CAST

Robin Williams
Monica Potter
Daniel London
Philip Seymour Hoffman
Bob Hunton
Irma P. Hall
Peter Coyote
Michael Jeter
DIRECTED BY

Tom Shadyac
PURCHASE

Movie
Soundtrack
Book
Poster
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"You treat a disease, you win, you lose. You treat a person I'll guarantee you'll win."
Time: 115 mins.
Rating: PG-13
Official Web Site
Genre: Drama

Academy Award nomination for Best Score.
Now don't get me wrong. I'm fan of Williams and I think he can be a marvelous dramatic actor. AWAKENINGS is proof of that. However, he needs a firm directorial hand and a really good script to keep him from exercising his comic craziness, which I think at times touches genius, but has no place here. Yes, his character believed in healing the whole person, not just seeing them as a body with a disease. And yes, he did help his patients by trying to improve the quality of their lives by laughter and a personal touch. However, there are "Robin Williams" moments in this movie, where he goes into what seems like a stand-up routine and that's just inappropriate.

I'm sure the real Patch Adams the film is based on is a funny guy, but come on. Robin is a gifted enough actor to be funny without being himself. These scenes just pulled me right out of the story, making me aware of him "acting" and that's just not right. I could've forgiven the heavy-handedness of the film's message if the acting had been more subtle. In fact, it would have been easier to swallow, if everything was taken down a few notches. Instead, it was like being forced to drink original flavored Nyquil. You know it's a good thing in the end, but it's horrible going down.

I know that this was a very popular film and it's easy to understand why. Williams is incredibly likable and he's great as Patch Adams, a confused, intelligent man who finally discovers that he wants to become a doctor to help heal people. He doesn't fit in with the rest of the medical students not only because he's almost 20 years older, but because he has compassion and intelligence garnered from his life experience. He gets himself into trouble by bucking the establishment and refusing to quiet his innate sense of humor. Some of the students begin to resent him because he doesn't seem to have to study to get high grades and he has a way with people they just don't understand. According to the rules med students aren't supposed to come into contact with patients until their third year of school, but that doesn't stop Patch. The nurses look the other way because his presence seems to make such a difference to the patients.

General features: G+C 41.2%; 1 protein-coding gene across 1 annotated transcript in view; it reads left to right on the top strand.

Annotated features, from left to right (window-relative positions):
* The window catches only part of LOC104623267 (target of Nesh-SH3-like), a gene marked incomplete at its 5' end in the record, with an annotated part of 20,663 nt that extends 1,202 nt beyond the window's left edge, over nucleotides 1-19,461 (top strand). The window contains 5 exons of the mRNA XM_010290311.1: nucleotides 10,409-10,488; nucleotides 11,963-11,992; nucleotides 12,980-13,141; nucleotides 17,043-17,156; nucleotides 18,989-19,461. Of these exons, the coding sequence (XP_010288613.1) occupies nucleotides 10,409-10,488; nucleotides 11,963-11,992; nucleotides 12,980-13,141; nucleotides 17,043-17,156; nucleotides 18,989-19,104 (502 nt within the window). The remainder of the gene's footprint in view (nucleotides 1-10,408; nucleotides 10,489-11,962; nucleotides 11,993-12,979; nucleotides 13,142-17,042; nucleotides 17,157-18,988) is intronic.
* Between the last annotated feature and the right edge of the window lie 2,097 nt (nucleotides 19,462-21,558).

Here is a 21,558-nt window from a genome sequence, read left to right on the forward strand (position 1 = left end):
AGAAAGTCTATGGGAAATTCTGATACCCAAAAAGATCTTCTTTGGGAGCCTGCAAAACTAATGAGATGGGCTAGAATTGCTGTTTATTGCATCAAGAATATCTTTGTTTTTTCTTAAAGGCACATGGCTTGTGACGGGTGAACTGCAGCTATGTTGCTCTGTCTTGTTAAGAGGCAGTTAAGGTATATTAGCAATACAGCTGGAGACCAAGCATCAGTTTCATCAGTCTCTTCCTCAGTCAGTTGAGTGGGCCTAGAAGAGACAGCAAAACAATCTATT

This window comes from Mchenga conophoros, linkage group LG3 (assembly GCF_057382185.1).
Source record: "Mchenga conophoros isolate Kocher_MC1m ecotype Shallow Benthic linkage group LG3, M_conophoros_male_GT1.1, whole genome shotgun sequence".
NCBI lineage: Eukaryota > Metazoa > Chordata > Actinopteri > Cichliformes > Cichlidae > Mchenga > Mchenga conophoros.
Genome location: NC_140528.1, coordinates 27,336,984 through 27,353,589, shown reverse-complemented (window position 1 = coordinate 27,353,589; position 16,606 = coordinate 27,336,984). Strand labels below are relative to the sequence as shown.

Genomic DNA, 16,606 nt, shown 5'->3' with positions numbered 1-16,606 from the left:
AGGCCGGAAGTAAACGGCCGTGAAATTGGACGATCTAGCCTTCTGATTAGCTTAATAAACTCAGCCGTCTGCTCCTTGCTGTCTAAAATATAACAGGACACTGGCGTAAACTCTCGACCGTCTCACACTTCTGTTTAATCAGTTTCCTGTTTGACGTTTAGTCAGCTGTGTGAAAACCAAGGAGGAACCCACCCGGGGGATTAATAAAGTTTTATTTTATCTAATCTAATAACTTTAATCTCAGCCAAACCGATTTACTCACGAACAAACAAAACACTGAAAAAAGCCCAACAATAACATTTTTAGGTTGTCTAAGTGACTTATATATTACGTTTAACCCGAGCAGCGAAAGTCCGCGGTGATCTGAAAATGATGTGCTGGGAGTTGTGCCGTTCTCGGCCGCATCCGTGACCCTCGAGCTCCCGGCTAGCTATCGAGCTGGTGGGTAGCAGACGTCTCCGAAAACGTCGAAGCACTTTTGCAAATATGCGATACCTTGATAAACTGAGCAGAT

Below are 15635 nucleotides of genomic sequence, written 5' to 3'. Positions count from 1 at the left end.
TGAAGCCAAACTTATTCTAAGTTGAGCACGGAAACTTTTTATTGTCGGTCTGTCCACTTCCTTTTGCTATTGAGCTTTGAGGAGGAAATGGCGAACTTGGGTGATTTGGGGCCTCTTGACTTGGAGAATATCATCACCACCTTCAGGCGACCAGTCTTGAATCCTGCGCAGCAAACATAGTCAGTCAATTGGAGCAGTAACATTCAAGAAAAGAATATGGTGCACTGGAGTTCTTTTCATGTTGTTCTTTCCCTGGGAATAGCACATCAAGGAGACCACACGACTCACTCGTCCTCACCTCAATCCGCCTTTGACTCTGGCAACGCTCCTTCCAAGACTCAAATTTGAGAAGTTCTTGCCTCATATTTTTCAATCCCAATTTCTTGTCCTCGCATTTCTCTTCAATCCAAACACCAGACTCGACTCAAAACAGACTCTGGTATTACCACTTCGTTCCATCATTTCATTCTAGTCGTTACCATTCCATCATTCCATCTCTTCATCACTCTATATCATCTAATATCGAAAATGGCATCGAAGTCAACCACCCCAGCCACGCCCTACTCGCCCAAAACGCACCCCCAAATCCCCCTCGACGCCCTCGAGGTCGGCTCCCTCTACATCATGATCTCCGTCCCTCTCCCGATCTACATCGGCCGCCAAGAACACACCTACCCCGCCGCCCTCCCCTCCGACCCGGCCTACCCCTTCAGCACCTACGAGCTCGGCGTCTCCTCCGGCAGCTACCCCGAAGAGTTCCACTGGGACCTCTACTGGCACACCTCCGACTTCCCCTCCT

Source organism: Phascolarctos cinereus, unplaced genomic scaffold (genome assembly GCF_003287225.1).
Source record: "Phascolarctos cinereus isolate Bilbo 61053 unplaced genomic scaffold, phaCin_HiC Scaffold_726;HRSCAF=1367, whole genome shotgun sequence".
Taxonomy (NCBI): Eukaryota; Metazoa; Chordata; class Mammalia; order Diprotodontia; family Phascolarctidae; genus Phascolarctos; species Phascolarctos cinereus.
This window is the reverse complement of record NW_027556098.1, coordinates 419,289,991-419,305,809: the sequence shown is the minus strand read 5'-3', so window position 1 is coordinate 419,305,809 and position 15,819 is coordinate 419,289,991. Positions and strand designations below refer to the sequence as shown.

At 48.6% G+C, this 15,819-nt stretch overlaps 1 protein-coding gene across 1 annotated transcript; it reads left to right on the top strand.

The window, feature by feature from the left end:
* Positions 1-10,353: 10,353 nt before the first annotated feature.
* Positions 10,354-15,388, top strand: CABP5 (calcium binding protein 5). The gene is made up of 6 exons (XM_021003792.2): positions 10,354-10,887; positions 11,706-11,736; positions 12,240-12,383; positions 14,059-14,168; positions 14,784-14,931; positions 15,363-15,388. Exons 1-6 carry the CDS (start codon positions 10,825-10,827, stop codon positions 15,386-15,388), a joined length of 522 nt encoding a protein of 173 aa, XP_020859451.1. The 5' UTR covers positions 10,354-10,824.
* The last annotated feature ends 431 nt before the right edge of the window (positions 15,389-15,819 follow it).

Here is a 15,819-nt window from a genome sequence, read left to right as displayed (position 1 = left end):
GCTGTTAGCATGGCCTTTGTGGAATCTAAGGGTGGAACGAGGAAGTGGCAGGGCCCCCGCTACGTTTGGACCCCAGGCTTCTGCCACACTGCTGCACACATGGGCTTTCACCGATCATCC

His antics soon get him into trouble. He's not only accused of cheating, but he's caught on the wards one time too many. By appealing to the head of the hospital, Patch manages to stop his expulsion. However, he refuses to stop helping people. With the help of two of his fellow students – Carin (Potter), an initially cool blond, who gradually warms to his goofy charms and Truman (London), a quiet, caring who truly believes in Patch's message – Patch opens a free clinic open to anyone who needs or wants their help. The three student doctors are exhausted but happy. They know they're making a difference, not only for they're patients, but for themselves. Late one night, Carin opens up to Patch, spilling the secret behind her aloofness and her love for him. Patch finally seems to have his life together when the rug is suddenly pulled out from under him. His entire future is in jeopardy, but he is not alone. All those people who's lives he touched come forward to stand behind him in his time of need. Though the establishment may not like him or understand what he's trying to accomplish, his brand of medicine is not going away whether he becomes a doctor or not.

As I stated earlier, this is not a bad film. An overly sappy one yes. Completely unwatchable? For some. It was right on the line for me. Williams has an exuberance onscreen that makes him eminently watchable. I can't deny it. He sucks me in everytime. However, its moments like the finale of this film that leave a gross taste in my mouth. From the bad suit, to the extras with red clown noses on their faces, to the half plea/half stand-up routine he performs to keep his medical license. It was just too unbelievable and silly. Tom Shadyac should have watched AWAKENINGS before shooting this movie to understand how to get the best out of Robin in a dramedy. I know it's nitpicky, but I just can't help it. Just because he's playing a "clown" that doesn't mean I want a pie in the face. Subtlety goes a long way.